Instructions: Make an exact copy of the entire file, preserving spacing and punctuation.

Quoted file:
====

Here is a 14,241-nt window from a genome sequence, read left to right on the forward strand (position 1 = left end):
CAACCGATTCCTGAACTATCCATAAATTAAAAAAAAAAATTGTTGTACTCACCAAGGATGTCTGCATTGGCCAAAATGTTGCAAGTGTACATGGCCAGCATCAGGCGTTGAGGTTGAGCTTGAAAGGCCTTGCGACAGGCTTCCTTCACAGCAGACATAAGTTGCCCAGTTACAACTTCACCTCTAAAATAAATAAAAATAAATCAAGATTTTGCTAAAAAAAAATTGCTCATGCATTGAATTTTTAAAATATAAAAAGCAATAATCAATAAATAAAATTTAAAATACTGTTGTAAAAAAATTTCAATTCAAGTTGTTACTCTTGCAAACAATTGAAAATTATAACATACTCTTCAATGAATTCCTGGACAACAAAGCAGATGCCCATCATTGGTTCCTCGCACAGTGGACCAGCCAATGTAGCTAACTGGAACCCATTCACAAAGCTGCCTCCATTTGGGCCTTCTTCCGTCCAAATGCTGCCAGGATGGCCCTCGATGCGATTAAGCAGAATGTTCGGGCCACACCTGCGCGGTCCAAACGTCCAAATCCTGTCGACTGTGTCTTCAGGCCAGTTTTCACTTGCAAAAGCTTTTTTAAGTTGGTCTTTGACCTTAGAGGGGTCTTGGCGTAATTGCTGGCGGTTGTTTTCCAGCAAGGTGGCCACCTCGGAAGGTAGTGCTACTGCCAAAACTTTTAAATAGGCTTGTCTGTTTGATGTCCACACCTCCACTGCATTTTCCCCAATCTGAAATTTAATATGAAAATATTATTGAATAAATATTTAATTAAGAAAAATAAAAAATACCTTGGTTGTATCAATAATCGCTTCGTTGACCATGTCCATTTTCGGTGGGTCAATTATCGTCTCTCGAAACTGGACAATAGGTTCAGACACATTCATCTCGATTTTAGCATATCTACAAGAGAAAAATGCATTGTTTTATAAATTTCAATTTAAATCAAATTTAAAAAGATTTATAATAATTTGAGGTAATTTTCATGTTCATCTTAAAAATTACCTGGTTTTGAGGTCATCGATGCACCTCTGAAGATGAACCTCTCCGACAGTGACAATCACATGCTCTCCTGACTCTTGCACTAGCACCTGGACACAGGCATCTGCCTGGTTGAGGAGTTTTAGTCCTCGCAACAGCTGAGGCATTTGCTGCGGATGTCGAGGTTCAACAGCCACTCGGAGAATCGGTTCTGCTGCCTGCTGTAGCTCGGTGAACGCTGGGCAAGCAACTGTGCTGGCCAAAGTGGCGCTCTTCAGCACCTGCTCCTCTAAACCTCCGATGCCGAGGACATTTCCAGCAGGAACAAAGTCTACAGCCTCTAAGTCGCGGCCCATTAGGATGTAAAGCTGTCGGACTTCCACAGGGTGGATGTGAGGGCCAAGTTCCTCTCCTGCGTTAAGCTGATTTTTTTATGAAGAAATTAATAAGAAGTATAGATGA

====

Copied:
Here is a 14,241-nt window from a genome sequence, read left to right on the forward strand (position 1 = left end):
CAACCGATTCCTGAACTATCCATAAATTAAAAAAAAAAATTGTTGTACTCACCAAGGATGTCTGCATTGGCCAAAATGTTGCAAGTGTACATGGCCAGCATCAGGCGTTGAGGTTGAGCTTGAAAGGCCTTGCGACAGGCTTCCTTCACAGCAGACATAAGTTGCCCAGTTACAACTTCACCTCTAAAATAAATAAAAATAAATCAAGATTTTGCTAAAAAAAAATTGCTCATGCATTGAATTTTTAAAATATAAAAAGCAATAATCAATAAATAAAATTTAAAATACTGTTGTAAAAAAATTTCAATTCAAGTTGTTACTCTTGCAAACAATTGAAAATTATAACATACTCTTCAATGAATTCCTGGACAACAAAGCAGATGCCCATCATTGGTTCCTCGCACAGTGGACCAGCCAATGTAGCTAACTGGAACCCATTCACAAAGCTGCCTCCATTTGGGCCTTCTTCCGTCCAAATGCTGCCAGGATGGCCCTCGATGCGATTAAGCAGAATGTTCGGGCCACACCTGCGCGGTCCAAACGTCCAAATCCTGTCGACTGTGTCTTCAGGCCAGTTTTCACTTGCAAAAGCTTTTTTAAGTTGGTCTTTGACCTTAGAGGGGTCTTGGCGTAATTGCTGGCGGTTGTTTTCCAGCAAGGTGGCCACCTCGGAAGGTAGTGCTACTGCCAAAACTTTTAAATAGGCTTGTCTGTTTGATGTCCACACCTCCACTGCATTTTCCCCAATCTGAAATTTAATATGAAAATATTATTGAATAAATATTTAATTAAGAAAAATAAAAAATACCTTGGTTGTATCAATAATCGCTTCGTTGACCATGTCCATTTTCGGTGGGTCAATTATCGTCTCTCGAAACTGGACAATAGGTTCAGACACATTCATCTCGATTTTAGCATATCTACAAGAGAAAAATGCATTGTTTTATAAATTTCAATTTAAATCAAATTTAAAAAGATTTATAATAATTTGAGGTAATTTTCATGTTCATCTTAAAAATTACCTGGTTTTGAGGTCATCGATGCACCTCTGAAGATGAACCTCTCCGACAGTGACAATCACATGCTCTCCTGACTCTTGCACTAGCACCTGGACACAGGCATCTGCCTGGTTGAGGAGTTTTAGTCCTCGCAACAGCTGAGGCATTTGCTGCGGATGTCGAGGTTCAACAGCCACTCGGAGAATCGGTTCTGCTGCCTGCTGTAGCTCGGTGAACGCTGGGCAAGCAACTGTGCTGGCCAAAGTGGCGCTCTTCAGCACCTGCTCCTCTAAACCTCCGATGCCGAGGACATTTCCAGCAGGAACAAAGTCTACAGCCTCTAAGTCGCGGCCCATTAGGATGTAAAGCTGTCGGACTTCCACAGGGTGGATGTGAGGGCCAAGTTCCTCTCCTGCGTTAAGCTGATTTTTTTATGAAGAAATTAATAAGAAGTATAGATGA